OCEAN PARK - Following a successful test last summer of pumping sediment over North Jetty onto fast-disappearing Benson Beach, engineers enthusiastically assert they can deliver at least three to four million cubic yards of dredged material back into the near-shore wave system that maintains Washington beaches and habitat.

There's a hang-up over insufficient funding for another test this summer, but that could actually be turned to the project's advantage if participants play their cards right, engineers suggest.

It's no wonder beaches are eroding from Fort Canby to the Olympic Peninsula: Sediment totaling five million cubic yards a year used to make a right turn at the Columbia and travel north, but now it's dumped places where it does no good.

At a quarterly meeting Friday in Ocean Park of the Coastal Communities of Southwest Washington - which is a partnership of various government entities and Pacific International Engineering - PIE personnel presented a just-released report on last summer's $775,000 demonstration project at Benson Beach.

Benson Beach, located in Fort Canby State Park, marks the very beginning of a natural sediment resupply system that has shaped the Washington coastline for eons. Some scientists believe the only effective way to preserve the coastline as we know it is by loading Columbia sediment into this system at Benson Beach, the beginning of a "sand conveyor belt."

Between July 16-19 a small dredge vessel, the Sugar Island, pumped about 44,000 cubic yards of fine sand ashore at Benson Beach through a floating pipe as it maneuvered in calm water just south of the jetty.

Chuck Gale of PIE said this test conclusively proved sediment can be delivered over the jetty in a safe and cost-effective manner. A meeting two weeks ago with staff in the Portland office of the U.S. Army Corps of Engineers, who were at first lukewarm about the project, made it clear they also regard the test a resounding success, Gale said.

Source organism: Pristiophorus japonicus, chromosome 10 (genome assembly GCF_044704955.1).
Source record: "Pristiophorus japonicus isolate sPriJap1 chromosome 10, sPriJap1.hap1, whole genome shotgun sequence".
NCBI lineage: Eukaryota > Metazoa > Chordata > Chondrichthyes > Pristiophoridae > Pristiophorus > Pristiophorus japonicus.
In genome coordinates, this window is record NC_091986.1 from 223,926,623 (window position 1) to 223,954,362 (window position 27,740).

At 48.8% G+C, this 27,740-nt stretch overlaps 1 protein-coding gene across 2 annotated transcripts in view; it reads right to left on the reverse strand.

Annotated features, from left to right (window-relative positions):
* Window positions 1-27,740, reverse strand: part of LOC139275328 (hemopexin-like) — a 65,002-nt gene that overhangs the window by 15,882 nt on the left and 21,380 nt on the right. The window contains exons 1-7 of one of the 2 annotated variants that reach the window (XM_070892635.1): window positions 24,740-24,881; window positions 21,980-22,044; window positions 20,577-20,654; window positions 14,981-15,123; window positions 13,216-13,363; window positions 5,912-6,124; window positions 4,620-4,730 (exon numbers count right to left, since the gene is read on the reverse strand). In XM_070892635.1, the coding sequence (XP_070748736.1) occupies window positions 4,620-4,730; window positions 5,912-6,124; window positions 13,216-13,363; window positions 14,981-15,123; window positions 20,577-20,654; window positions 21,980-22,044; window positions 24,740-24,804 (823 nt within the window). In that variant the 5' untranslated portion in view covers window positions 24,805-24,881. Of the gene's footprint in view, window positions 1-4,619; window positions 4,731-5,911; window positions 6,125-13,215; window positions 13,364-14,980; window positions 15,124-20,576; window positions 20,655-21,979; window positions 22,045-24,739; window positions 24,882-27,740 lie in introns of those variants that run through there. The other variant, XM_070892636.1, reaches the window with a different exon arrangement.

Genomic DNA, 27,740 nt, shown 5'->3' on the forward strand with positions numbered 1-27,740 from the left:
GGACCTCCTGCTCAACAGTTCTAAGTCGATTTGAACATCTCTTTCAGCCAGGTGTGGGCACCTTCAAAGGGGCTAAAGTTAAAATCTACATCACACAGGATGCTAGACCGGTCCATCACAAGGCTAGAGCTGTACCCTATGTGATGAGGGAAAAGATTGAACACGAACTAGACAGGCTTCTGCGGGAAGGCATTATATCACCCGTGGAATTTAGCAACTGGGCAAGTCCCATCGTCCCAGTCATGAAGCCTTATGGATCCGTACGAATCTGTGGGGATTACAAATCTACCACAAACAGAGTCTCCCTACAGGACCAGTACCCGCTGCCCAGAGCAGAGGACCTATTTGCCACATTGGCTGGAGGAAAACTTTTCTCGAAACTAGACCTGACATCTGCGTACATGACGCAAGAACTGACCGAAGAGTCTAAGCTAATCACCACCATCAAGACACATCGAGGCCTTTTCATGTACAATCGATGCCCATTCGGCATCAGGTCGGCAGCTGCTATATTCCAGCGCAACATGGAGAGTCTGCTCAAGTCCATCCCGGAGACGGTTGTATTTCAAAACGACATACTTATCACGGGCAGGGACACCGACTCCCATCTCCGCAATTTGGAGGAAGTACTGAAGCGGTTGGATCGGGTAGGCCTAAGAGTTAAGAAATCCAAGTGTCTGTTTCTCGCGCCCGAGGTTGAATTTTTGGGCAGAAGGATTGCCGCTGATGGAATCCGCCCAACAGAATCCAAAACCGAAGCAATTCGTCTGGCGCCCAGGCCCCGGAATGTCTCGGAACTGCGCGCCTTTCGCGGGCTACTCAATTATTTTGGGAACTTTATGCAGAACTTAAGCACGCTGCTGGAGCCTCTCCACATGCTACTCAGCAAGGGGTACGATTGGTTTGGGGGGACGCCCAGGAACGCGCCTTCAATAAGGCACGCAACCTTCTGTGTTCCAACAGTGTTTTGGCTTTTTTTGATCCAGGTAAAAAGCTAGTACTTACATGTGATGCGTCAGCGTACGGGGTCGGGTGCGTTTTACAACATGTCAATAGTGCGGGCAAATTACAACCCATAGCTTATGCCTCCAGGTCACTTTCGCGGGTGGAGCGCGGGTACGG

The comparatively small amount of sand pumped onto Benson Beach leaves a major issue unresolved, whether much greater quantities will stay on Benson Beach in the summer when currents flow south and migrate north where they're needed in the winter when currents change direction.

About a million yards of sediment are in motion just off the beach, and the 44,000 yards last summer left little tracable impact. PIE President Harry Hosey said 150,000 to 500,000 yards "are needed to see what's happening in the surf zone."

Conducting a test on this scale would require $2 million, in PIE's opinion, and $1.5 million according to the Corps of Engineers. The two parties cooperated and almost succeeded in obtaining $1.5 million, but congressional negotiators cut that to $905,000 last week, only enough to place 80,000 to 100,000 cubic yards of sand on the beach. Hosey said little more can be learned from an experiment on that scale.

The Corps also received $350,000 in funding to begin a rehabilitation study on the deteriorating north jetty, and Hosey said congressional pressure could shift those funds into the Benson Beach project, allowing for a total test of 150,000 to 200,000 cubic yards of sand. But doing this, Hosey said, would irritate the Corps and place strains on a budding relationship.

Instead, Hosey outlined an ambitious alternative that would move the project into its next phase in 2004. Project sponsors would, in effect, release this year's funds in return for assurances of about $3 million in total funding next year.

Hosey said U.S. Reps. Brian Baird and Norm Dicks can swing that amount of money for a project potentially giving the Corps a permanent mechanism for disposing of dredge spoils, while at the same time alleviating an erosion problem many believe is caused by current dedge disposal practices.

PIE's plan entails creation of a 10-foot deep sump hole roughly 400 feet in width and 1,000 in length in the floor of the river south of the jetty. Dredge ships would dump their loads into this hole, and a semi-permanent barge at this sump hole would then pump the sand over the jetty to the beach.

That sand would be formed into a small peninsula jutting into the ocean from Benson Beach in the summer of 2004. From there, engineers believe it will be redistributed north along the Pacific Coast in the winter.

The Coastal Communities group agreed in principle to Hosey's suggestions, which he planned to present in person to the two congressmen in Washington, D.C., on Tuesday of this week.

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